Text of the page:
After World War II, Scholem was assigned to a mis­sion to exam­ine and sal­vage Jew­ish books and man­u­scripts stolen dur­ing the war. Because most of the orig­i­nal own­ers of the mate­ri­als had died, the mis­sion aimed to relo­cate the books and man­u­scripts in what is now the Nation­al Library of Israel. The trip had a great impact on Scholem; it brought him face to face with the Holo­caust. The dev­as­ta­tion ulti­mate­ly thrust him into depres­sion. But he also met the psy­chol­o­gist Carl Gus­tav Jung, who was sus­pect­ed of Nazi sym­pa­thies, and in this and his sub­se­quent rela­tion­ships with Ger­mans and the Ger­man gov­ern­ment, Scholem often based his deci­sions on par­tic­i­pa­tion on their affil­i­a­tion with Nazism. Leo Baeck, the promi­nent Ger­man rab­bi and sur­vivor of There­sien­stadt, assured Scholem of Jung’s remorse, and thus began Scholem’s long asso­ci­a­tion with Era­nos, an annu­al schol­ar­ly dis­cus­sion group in which Jung played an impor­tant part. He resumed schol­ar­ly writ­ing in Ger­man and devel­oped active rela­tion­ships with Ger­man schol­ars and insti­tu­tions with the thought, pos­si­bly, of estab­lish­ing a dia­logue between Ger­mans and Jews. Zad­off sug­gests that under­ly­ing his post­war rela­tions and trips to Europe was the sig­nif­i­cant hold that Europe and Ger­many con­tin­ued to have on Scholem’s consciousness.

Zion­ism had been part of Scholem’s life since ado­les­cence, but his Zion­ism was spir­i­tu­al, not part of a nation­al or polit­i­cal move­ment. The con­cept of a Jew­ish state under­mined Scholem’s vision of Jew­ish revival based on cul­tur­al and his­toric val­ues, just as ver­nac­u­lar Hebrew betrayed the his­toric and reli­gious force of the lan­guage. How­ev­er, through let­ters from his moth­er in Ger­many, Scholem was high­ly aware of the sit­u­a­tion there, and in the ear­ly 1930s worked to bring schol­ars and friends, includ­ing Buber, to Pales­tine – despite his aver­sion to con­sid­er­ing Zion­ism a refuge.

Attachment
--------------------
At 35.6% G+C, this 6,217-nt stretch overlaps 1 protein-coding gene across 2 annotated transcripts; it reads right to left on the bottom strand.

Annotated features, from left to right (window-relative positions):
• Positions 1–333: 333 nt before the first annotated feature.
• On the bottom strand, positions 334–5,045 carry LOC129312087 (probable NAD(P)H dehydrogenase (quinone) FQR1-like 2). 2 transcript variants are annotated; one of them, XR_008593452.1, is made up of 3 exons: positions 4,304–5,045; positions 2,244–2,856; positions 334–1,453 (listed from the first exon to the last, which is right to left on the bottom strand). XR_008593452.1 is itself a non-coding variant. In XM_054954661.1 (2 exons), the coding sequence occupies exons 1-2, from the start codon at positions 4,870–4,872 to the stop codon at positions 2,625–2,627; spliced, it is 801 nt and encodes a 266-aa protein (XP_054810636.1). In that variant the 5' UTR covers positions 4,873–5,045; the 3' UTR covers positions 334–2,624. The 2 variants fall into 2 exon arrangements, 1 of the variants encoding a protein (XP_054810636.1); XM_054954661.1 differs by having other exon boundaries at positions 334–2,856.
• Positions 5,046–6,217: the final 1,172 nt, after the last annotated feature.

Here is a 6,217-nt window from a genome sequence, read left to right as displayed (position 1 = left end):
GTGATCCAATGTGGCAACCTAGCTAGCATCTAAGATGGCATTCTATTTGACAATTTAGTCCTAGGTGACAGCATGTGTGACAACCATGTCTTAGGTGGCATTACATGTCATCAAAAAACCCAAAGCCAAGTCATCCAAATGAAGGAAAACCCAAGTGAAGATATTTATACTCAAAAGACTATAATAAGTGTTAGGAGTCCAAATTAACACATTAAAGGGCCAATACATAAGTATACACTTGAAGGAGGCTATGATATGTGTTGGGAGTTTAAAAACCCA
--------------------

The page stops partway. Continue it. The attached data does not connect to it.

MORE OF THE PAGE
These biogra­phies sup­ple­ment one anoth­er. Acces­si­ble and tight­ly writ­ten, Biale’s account of Scholem’s ear­ly life pro­vides per­son­al and psy­cho­log­i­cal back­ground that Zadoff’s biog­ra­phy does not cov­er; Biale presents a rich­er pic­ture of Scholem’s rela­tions with fam­i­ly and friends as well as his emo­tion­al and intel­lec­tu­al life. Zad­off gives a fuller depic­tion of Scholem’s pro­fes­sion­al life and his con­tro­ver­sial exchanges with promi­nent Jew­ish intel­lec­tu­als, notably Han­nah Arendt, but also many oth­ers; his book is espe­cial­ly strong on Scholem’s life-chang­ing post­war mis­sion to Ger­many. And each biog­ra­ph­er views Scholem from a dif­fer­ent per­spec­tive. The last chap­ter of Biale’s biog­ra­phy is titled The Sage of Jerusalem” and notes that Scholem, despite his reser­va­tions about the state of Israel, became a pub­lic intel­lec­tu­al there, con­sult­ed on almost any sub­ject touch­ing the coun­try. The last sec­tion of Zadoff’s book is called Nos­tal­gia” and ends with the chap­ter Berlin Again,” which recounts Scholem’s recog­ni­tion of and fre­quent vis­its to Ger­many. Biale’s book, a vol­ume in the Jew­ish Lives series, is beau­ti­ful­ly indexed, mak­ing it easy to find mate­r­i­al on any sub­ject in the vol­ume; Zadoff’s has the advan­tage of a scat­ter­ing of illus­tra­tions, but the index is con­fined to names, mak­ing it dif­fi­cult to locate spe­cif­ic top­ics. Read­ers will prof­it from either or both of these biographies.

Addi­tion­al Titles Fea­tured in Review

Maron L. Wax­man, retired edi­to­r­i­al direc­tor, spe­cial projects, at the Amer­i­can Muse­um of Nat­ur­al His­to­ry, was also an edi­to­r­i­al direc­tor at Harper­Collins and Book-of-the-Month Club.

Discussion Questions